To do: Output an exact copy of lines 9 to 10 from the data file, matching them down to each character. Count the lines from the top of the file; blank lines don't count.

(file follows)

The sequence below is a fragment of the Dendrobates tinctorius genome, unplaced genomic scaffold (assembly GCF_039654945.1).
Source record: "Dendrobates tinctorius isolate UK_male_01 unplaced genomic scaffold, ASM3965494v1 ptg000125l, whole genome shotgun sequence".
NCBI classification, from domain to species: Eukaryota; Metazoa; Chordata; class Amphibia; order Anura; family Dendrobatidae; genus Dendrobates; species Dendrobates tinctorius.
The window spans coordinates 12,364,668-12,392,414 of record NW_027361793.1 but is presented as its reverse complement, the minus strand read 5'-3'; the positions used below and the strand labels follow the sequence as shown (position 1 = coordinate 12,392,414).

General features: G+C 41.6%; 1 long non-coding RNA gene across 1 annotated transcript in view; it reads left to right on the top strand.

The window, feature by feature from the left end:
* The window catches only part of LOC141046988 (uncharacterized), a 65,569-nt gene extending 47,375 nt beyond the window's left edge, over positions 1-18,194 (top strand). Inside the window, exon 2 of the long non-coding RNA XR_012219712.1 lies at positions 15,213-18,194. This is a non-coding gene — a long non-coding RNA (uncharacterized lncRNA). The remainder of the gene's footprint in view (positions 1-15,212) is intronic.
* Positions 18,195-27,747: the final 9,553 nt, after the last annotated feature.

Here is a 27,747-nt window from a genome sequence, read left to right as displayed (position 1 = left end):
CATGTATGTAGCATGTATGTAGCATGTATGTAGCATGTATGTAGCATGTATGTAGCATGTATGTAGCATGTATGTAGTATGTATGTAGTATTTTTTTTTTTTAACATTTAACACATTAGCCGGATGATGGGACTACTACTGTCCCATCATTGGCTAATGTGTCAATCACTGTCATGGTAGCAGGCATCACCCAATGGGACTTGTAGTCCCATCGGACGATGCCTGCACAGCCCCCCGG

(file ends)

Here is a 27,747-nt window from a genome sequence, read left to right as displayed (position 1 = left end):
CATGTATGTAGCATGTATGTAGCATGTATGTAGCATGTATGTAGCATGTATGTAGCATGTATGTAGCATGTATGTAGTATGTATGTAGTATTTTTTTTTTTTAACATTTAACACATTAGCCGGATGATGGGACTACTACTGTCCCATCATTGGCTAATGTGTCAATCACTGTCATGGTAGCAGGCATCACCCAATGGGACTTGTAGTCCCATCGGACGATGCCTGCACAGCCCCCCGG